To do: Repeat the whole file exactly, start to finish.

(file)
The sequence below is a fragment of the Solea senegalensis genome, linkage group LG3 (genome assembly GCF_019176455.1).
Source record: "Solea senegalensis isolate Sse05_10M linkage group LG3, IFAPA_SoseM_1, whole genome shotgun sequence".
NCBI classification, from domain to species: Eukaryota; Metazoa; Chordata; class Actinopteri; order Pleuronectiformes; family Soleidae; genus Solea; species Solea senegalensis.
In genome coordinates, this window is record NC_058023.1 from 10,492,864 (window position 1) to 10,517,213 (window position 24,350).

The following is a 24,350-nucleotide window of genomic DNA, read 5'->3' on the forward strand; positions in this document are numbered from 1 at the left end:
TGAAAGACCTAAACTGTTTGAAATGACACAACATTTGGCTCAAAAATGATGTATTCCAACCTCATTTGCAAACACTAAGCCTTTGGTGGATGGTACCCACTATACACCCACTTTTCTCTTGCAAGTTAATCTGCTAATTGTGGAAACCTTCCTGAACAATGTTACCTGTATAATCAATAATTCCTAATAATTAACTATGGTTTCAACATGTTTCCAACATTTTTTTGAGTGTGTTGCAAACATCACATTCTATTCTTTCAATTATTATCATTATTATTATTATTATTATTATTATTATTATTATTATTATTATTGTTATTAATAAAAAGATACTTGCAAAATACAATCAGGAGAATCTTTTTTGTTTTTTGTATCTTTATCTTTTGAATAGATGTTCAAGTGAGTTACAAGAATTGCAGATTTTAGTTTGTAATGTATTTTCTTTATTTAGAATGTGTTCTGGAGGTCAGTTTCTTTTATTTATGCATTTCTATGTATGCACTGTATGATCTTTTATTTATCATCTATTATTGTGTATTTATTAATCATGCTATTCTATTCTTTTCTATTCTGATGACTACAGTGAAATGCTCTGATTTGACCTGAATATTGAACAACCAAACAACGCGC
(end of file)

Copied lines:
The sequence below is a fragment of the Solea senegalensis genome, linkage group LG3 (genome assembly GCF_019176455.1).
Source record: "Solea senegalensis isolate Sse05_10M linkage group LG3, IFAPA_SoseM_1, whole genome shotgun sequence".
NCBI classification, from domain to species: Eukaryota; Metazoa; Chordata; class Actinopteri; order Pleuronectiformes; family Soleidae; genus Solea; species Solea senegalensis.
In genome coordinates, this window is record NC_058023.1 from 10,492,864 (window position 1) to 10,517,213 (window position 24,350).

The following is a 24,350-nucleotide window of genomic DNA, read 5'->3' on the forward strand; positions in this document are numbered from 1 at the left end:
TGAAAGACCTAAACTGTTTGAAATGACACAACATTTGGCTCAAAAATGATGTATTCCAACCTCATTTGCAAACACTAAGCCTTTGGTGGATGGTACCCACTATACACCCACTTTTCTCTTGCAAGTTAATCTGCTAATTGTGGAAACCTTCCTGAACAATGTTACCTGTATAATCAATAATTCCTAATAATTAACTATGGTTTCAACATGTTTCCAACATTTTTTTGAGTGTGTTGCAAACATCACATTCTATTCTTTCAATTATTATCATTATTATTATTATTATTATTATTATTATTATTATTATTATTATTGTTATTAATAAAAAGATACTTGCAAAATACAATCAGGAGAATCTTTTTTGTTTTTTGTATCTTTATCTTTTGAATAGATGTTCAAGTGAGTTACAAGAATTGCAGATTTTAGTTTGTAATGTATTTTCTTTATTTAGAATGTGTTCTGGAGGTCAGTTTCTTTTATTTATGCATTTCTATGTATGCACTGTATGATCTTTTATTTATCATCTATTATTGTGTATTTATTAATCATGCTATTCTATTCTTTTCTATTCTGATGACTACAGTGAAATGCTCTGATTTGACCTGAATATTGAACAACCAAACAACGCGC